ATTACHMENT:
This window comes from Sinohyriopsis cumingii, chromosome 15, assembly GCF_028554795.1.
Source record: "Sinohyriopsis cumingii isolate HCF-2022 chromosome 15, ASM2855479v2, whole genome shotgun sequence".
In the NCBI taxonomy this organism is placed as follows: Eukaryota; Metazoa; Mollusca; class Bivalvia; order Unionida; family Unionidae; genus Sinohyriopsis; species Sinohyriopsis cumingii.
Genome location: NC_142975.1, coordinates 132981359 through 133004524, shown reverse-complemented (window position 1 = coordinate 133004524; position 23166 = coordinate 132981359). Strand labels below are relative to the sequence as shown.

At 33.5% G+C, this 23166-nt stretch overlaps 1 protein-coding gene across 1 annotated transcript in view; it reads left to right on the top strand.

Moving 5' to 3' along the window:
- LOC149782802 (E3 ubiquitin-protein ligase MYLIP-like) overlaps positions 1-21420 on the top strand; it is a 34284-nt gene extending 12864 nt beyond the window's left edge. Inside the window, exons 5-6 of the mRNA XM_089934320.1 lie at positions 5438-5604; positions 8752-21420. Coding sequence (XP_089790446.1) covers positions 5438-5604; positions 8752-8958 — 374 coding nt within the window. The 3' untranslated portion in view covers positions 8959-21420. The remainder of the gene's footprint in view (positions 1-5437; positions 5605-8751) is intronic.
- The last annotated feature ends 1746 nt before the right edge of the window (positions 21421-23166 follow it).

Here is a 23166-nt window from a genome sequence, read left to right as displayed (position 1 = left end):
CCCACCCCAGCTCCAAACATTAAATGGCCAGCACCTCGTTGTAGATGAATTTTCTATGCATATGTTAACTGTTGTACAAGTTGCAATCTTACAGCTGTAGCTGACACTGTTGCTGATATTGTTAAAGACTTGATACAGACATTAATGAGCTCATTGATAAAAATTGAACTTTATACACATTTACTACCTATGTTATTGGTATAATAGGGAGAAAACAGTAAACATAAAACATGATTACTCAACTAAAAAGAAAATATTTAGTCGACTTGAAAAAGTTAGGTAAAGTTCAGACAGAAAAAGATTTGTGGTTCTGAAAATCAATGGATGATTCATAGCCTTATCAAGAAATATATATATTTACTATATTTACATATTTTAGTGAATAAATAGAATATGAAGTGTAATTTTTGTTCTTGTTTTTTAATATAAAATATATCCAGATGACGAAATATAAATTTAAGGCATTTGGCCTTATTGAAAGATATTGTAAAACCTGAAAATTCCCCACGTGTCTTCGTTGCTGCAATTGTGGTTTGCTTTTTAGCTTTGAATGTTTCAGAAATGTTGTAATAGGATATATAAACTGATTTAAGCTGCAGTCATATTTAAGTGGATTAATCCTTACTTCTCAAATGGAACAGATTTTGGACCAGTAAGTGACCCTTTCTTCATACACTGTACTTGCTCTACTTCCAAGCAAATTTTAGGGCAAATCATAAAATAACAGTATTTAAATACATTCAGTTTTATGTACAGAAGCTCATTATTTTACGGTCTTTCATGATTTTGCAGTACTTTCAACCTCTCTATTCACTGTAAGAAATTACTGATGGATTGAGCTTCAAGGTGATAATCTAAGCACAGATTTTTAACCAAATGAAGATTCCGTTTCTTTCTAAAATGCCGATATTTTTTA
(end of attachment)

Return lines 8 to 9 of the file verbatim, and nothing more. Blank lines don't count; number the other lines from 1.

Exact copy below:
- The last annotated feature ends 1746 nt before the right edge of the window (positions 21421-23166 follow it).

Here is a 23166-nt window from a genome sequence, read left to right as displayed (position 1 = left end):